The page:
First it was MineCraft, Pokemon Go and Battlegrounds chewing up your teen's time morning, noon and night. Now a new online-gaming phenomenon called Fortnite: Battle Royale threatens to sap the attention of your 16-year-old all over again – and if you're child isn't already playing it, there's a big chance they soon will be.
How do we know? Well, the stats don't lie. Since this kill-or-be-killed game was released by Epic Games in September, it's been downloaded 40 million-plus times globally, and the gaming giant is hiring more and more developers to feed their online community new game features each week.
So, what is Fortnite? Is it safe for your kid(s) to be playing? And what can you to do to ensure you're across what they're doing online? This is EVERYTHING you need to know.
The game kicks off with 100 players – all real-time people, and often strangers to each other – jumping out of a plane on to an island where they essentially brawl with one another to the death (along with a bunch of zombies) until only one player is left.
It might not display blood and guts when a player is shot or killed, but it is a multi-player shooting game and each player is armed with a pick-axe upon being dropped onto the island.
Getting Hunger Games vibes? Us, too.
In order to protect themselves, and kill others in the process, each player searches the island for hidden weaponry (think crossbows, grenades and guns), as well as collects resources to build shelters to protect themselves from harm.
Like The Hunger Games, as the number of players begins to dwindle throughout the game, Fortnite turns in on itself; the island shrinks, bringing the remaining players together to fight it out.
The last player standing wins.
Anything that's free, bright, cartoon-like and features hilarious costumes is bound to be fun, which is why Fortnite is going viral in the gaming world. Not only that, but Fortnite can be played on PC, Xbox and PlayStation, making it easily accessible and downloadable for, well, everyone.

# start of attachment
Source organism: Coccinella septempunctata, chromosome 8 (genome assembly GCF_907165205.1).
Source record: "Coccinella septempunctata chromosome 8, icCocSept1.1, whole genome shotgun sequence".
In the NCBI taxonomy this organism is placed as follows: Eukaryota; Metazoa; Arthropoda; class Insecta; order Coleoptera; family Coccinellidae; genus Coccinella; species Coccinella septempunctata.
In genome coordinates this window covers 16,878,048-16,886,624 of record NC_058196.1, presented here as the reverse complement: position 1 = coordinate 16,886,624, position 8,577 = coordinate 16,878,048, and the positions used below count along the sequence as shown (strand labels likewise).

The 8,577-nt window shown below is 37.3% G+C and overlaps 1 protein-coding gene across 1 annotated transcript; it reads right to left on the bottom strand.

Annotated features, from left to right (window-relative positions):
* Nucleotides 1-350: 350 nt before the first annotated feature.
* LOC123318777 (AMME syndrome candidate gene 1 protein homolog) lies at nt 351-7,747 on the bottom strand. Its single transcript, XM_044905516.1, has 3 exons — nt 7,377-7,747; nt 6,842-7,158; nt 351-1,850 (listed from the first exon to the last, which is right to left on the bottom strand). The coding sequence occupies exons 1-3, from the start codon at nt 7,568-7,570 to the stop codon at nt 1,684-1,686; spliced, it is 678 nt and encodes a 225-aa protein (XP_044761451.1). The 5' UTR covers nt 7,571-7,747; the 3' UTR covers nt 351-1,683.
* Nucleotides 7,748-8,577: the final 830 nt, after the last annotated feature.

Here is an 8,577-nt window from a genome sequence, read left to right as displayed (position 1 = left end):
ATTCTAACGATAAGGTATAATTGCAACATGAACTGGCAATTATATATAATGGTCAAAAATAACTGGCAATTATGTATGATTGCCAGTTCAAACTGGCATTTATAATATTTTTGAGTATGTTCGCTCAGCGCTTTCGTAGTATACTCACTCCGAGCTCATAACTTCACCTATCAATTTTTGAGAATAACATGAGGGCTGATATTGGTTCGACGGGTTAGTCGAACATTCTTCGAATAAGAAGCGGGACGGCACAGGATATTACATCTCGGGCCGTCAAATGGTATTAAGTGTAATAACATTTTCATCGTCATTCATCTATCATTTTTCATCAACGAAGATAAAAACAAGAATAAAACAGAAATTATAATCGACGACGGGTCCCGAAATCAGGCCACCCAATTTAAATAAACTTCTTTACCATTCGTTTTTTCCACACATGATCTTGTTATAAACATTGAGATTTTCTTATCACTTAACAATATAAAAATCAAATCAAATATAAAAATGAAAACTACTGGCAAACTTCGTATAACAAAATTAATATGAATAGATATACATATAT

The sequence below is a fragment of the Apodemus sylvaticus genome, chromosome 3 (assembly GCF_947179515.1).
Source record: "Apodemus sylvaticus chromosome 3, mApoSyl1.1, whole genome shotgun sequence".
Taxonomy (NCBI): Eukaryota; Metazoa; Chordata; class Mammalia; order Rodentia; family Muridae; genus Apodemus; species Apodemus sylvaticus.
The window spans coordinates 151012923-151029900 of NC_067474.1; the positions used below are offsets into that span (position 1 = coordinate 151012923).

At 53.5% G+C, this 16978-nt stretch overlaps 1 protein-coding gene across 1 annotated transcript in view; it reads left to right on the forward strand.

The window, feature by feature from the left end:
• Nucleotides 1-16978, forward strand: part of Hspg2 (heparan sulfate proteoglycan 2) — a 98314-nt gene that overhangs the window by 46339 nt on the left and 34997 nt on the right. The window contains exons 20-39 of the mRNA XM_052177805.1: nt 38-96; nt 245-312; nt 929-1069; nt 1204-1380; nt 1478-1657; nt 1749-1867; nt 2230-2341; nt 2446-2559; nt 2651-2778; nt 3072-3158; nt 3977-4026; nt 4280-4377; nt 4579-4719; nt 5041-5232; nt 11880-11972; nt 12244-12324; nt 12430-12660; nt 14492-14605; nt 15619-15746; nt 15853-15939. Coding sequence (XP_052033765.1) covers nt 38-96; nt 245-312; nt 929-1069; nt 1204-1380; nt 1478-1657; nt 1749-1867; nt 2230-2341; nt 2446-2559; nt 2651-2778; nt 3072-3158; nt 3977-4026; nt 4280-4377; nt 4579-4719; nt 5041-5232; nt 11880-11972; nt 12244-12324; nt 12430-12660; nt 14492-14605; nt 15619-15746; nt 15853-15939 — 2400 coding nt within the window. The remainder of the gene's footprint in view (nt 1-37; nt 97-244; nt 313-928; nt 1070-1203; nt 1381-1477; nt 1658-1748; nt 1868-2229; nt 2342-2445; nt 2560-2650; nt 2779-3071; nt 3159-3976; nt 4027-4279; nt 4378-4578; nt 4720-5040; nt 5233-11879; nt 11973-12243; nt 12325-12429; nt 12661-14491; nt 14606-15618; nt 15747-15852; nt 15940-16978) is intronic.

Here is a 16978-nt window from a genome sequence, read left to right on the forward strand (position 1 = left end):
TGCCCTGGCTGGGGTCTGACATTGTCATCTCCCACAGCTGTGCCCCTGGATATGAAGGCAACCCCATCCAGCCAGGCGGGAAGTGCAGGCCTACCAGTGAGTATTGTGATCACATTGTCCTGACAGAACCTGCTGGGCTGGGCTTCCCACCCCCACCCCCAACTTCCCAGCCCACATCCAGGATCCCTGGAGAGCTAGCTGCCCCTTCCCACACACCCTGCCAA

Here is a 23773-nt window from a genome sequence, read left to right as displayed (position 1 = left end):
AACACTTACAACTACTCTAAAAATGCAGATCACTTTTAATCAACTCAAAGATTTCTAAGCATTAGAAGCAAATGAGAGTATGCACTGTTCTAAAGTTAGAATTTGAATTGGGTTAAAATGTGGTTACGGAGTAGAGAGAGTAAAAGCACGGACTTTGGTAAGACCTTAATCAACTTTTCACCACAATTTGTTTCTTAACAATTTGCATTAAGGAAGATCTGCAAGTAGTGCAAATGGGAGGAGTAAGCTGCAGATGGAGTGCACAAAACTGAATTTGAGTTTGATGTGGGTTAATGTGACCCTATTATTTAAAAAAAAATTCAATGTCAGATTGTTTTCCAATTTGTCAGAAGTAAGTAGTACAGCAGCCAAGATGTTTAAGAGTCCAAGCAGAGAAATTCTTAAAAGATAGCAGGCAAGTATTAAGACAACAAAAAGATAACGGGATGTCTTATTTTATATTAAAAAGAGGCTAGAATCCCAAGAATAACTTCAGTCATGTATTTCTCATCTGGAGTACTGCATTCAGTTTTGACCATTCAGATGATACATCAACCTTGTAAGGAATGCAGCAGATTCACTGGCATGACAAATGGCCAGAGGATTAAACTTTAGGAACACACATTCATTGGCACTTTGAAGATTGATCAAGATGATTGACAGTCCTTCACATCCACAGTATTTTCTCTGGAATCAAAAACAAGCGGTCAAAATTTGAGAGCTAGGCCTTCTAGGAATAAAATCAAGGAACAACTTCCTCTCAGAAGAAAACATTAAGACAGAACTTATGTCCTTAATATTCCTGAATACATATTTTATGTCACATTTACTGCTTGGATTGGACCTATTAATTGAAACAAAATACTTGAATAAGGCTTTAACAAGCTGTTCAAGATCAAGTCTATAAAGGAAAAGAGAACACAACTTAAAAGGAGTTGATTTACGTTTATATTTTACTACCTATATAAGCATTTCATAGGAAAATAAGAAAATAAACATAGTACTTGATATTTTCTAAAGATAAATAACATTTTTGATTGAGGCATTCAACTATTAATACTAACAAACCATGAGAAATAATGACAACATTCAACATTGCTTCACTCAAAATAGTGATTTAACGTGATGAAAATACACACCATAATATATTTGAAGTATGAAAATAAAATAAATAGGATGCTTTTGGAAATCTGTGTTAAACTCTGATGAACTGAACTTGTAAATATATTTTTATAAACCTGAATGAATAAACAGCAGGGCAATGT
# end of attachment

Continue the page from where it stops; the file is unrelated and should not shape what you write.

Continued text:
You have to apply online for an invitation email to play Fortnite from Epicgames.com before being able to download this game. But when you do get that invitation and start playing, players are given weekly feature updates, meaning that the chance of getting bored with the same-old gameplay is slim; you're left not wanting to miss an update.
According to a spokesperson from the Office of the eSafety Commissioner, one of the biggest dangers lies within the fact anyone playing Fortnite is directly connected to hundreds of strangers.
"Fortnite players have direct contact with other players through the chat or voice function and may be exposed to offensive or inappropriate language," they say.
Profane language aside, stranger-danger online in general can lead to further harm extending, but not limited to, your child potentially sharing personal (think financial) details with someone they don't know, as well as putting themselves in an unknowing position to form relationships with online predators.
Want more information about Fortnite and how to keep your kids cyber-safe? Visit the Office of the eSafety Commissioner website: www.esafety.gov.au.